Dear Father:--As you no doubt will be very anxious to hear from me and to have a slight description of this place, I will endeavor to give you an outline of it. We left Fortress Monroe on Monday evening, the 12th, and after a sail of some 13 hours in the fine steamer S.S. Spaulding, we arrived here. We had already heard of the place from the Indiana boys and we found that the assertions they made to us were but too true. If Columbus had first landed here when he discovered America, he would have went back in disgust. The heavy storm they had here last week washed away part of the Fort; but I will first describe the place to you. As we arrived here on board the boat, we were wondering how we were to land, as the vessel could not get near the shore and our only way was to wade over in water up to our waist; but we watched the movements of the Colonel, who had to land first, and the way he proceeded was to go part way in a small boat, and the balance of the way, we saw him mounted on the back of a contraband darkey, amid the shouts of the boys. . . . . After we had orders to land from Gen. Williams, we had a kind of bridge made from the boat to the schooner, and from there we waded to land. We then marched past Fort Hatteras to Fort Clark, where, by the way, we had to wade water again almost up to our neck, and we are now in camp. The boys call it Camp Misery, and well they may, for it is a miserable place. When the tide is up, we have about ¼ of a mile of Island, and when it is down we have about 3 miles. We cannot eat anything without there is sand in it; in fact we have sand in our mouths, sand in our teeth, in our eyes and hair, on our floors, and sand, nothing but sand everywhere else. Water is very bad here. We can’t drink it unless we hold our noses shut, for it smells bad enough to knock one down. I would rather give 25 cents for a glass of water out of the Schuylkill than drink this [?], and it had already given the diarrhea to a great many. Fish and Sea Shells are plenty here, and that is about it. We have to live on crackers, bacon and coffee here, and we can’t go to bed at night with the hope of getting up dry in the morning, as the sea rises very high here. Sometimes it is known to be two feet high all over the shore, and we can’t make the tents stand, for there is always a high wind, and the stakes will not hold in the sand. We are, however, quartered in some small wooden sheds which the rebels had erected for their accommodations, but which have got plenty of holes in from the shells of our fleet the time they captured the place. The way pieces of shell lay about here looks as if they came down like hail. Drilling goes very hard here, as we are always up to our knees in sand, and Gen. Williams is not liked at all, as he is entirely too hard on the men. He has them up at 4 o’clock in the morning, and in bed at 8 o’clock P.M., and then has drills every hour in the day. The guard must stand under arms from 6 A.M. to broad daylight, and the strictest observances must be held here, as the enemy are continually annoying us. They send the steamer Fanny which they captured up here in Pamlico Sound, to watch our movements, but she takes care not to come within gun range. I saw the fleet exchange shots with the enemy yesterday afternoon. Two of our gun boats had up the Chickamimico yesterday morning to scout, and in the afternoon the rebel steamer Cerlew came up, no doubt thinking the place was abandoned, and when about three miles off the Fort they fired a shell at us, but it was quickly responded to by a 32 pounder from the Fort. They exchanged shots several times, but they all fell short. The Rebels are in a bad way, as we have them entirely closed up, and the Inlet is entirely is our possession. But for all this I think 4 good gun boats could hold the place, and that the Government ought not to keep two regiments in such a miserable place. Men who are here and have been for the regular service say that this is the worst spot that exists, and if we stay here two months and they send us to the next worse place it will be a perfect Paradise. So if we once get used to this we will be able to stand any hardships whatever. What you read and hear about Hatteras Inlet, you can put down for true, as they can’t make the place worse than it is. Our health so far is pretty good, but I am afraid it will not last long with such water and living. Gen. Wool says he will not keep us here longer than six weeks or two months, and I hope he will keep his word. We don’t know whether we will go back to Fortress Monroe, or further South. The weather here in the daytime is as hot as it is on the 4th of July in Pottsville, but the nights are rather chilly. People that live here are fishermen, and the men and women are a long, lanky, dirty looking set. They say they are all Union, but they do that to keep from starving. We have not received the Journal for last Saturday, the 9th, yet, and a steamer only enters here once in ten days, so when the news comes it will be old. In fact we get no papers of any kind, and we would be very thankful to our friends if they would send them to us even if they were old, if it would be inconvenient.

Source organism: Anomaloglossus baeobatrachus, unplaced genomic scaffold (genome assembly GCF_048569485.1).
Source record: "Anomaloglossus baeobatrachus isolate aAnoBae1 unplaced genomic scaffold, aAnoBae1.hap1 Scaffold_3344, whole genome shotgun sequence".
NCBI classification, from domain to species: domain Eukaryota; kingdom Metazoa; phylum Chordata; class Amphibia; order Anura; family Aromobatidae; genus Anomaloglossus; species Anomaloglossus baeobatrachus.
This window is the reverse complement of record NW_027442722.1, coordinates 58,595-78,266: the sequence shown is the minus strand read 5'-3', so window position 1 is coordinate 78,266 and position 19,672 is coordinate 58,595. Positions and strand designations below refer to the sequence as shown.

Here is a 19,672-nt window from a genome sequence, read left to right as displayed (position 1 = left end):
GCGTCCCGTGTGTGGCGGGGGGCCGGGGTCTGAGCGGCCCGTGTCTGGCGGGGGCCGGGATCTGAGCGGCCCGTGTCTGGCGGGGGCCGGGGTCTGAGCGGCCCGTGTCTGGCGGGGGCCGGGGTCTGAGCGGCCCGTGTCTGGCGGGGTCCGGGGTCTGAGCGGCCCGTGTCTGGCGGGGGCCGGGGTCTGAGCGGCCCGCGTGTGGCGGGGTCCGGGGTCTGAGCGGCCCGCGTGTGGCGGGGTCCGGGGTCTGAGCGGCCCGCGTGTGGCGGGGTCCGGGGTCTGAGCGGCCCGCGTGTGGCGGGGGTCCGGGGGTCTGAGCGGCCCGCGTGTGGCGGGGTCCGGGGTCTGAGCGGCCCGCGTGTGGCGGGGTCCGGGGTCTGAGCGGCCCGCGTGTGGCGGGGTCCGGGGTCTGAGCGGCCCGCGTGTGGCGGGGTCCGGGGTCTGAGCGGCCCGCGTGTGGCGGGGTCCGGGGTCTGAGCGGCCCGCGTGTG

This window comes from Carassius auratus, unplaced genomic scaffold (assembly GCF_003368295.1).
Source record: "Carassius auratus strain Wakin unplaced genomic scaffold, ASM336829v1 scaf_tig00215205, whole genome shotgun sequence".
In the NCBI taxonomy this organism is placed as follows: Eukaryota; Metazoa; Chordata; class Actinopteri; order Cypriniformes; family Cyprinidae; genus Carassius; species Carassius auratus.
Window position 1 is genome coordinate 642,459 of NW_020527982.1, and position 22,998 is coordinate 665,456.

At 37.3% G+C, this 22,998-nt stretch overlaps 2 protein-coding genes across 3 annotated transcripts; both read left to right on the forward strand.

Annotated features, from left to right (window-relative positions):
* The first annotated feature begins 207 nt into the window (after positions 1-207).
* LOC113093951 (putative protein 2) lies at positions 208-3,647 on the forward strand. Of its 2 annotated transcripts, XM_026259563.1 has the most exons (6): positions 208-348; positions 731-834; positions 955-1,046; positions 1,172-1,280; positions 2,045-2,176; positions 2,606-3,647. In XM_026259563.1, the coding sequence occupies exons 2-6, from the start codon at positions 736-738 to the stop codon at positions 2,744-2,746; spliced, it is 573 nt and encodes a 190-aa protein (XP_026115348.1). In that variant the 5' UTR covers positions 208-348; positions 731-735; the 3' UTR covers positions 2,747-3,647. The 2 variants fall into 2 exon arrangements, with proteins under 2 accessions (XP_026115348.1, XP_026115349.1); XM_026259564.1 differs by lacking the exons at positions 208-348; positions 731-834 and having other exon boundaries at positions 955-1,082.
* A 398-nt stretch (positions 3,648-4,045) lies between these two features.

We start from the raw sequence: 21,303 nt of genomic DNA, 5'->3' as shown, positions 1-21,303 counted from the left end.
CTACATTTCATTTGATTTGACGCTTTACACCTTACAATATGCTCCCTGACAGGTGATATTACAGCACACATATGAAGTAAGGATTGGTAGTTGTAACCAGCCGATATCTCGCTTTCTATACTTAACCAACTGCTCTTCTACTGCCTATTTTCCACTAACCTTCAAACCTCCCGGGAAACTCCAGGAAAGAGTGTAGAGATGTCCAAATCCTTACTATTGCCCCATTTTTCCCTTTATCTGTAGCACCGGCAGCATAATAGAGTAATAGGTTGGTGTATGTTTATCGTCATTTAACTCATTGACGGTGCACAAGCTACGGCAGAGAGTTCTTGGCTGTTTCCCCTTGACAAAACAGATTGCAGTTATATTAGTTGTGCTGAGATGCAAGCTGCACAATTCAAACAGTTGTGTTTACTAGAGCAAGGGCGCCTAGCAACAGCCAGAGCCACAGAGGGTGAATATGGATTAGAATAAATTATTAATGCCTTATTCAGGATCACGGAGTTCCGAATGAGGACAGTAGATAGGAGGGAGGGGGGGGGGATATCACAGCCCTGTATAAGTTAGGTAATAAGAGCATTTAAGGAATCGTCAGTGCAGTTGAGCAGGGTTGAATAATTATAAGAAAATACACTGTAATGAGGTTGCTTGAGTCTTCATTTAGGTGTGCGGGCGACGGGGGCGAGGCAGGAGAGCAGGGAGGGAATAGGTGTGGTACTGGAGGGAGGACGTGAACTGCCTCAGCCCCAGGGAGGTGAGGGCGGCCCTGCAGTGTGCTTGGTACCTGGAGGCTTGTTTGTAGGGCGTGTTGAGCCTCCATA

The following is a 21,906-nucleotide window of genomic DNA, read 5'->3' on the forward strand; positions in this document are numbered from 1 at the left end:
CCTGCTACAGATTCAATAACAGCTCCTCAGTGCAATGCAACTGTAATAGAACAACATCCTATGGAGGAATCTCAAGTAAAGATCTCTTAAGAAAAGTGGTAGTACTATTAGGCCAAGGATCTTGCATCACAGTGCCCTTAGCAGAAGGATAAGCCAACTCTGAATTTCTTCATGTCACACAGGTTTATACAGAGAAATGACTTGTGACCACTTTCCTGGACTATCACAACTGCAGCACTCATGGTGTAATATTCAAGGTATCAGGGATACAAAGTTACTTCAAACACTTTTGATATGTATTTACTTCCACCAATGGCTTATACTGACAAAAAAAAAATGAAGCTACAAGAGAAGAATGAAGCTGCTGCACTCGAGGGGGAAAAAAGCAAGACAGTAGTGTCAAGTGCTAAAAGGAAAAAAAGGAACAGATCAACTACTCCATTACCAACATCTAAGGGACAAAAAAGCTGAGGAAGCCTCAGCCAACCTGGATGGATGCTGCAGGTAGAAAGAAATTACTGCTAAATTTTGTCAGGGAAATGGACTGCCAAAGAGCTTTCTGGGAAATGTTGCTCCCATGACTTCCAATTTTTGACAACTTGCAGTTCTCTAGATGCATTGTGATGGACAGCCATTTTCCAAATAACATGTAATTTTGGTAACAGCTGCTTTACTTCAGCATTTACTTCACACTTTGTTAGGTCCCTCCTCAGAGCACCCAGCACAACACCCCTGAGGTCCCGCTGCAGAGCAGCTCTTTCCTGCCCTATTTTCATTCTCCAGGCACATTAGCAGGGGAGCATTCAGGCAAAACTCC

Geo. H. Gressang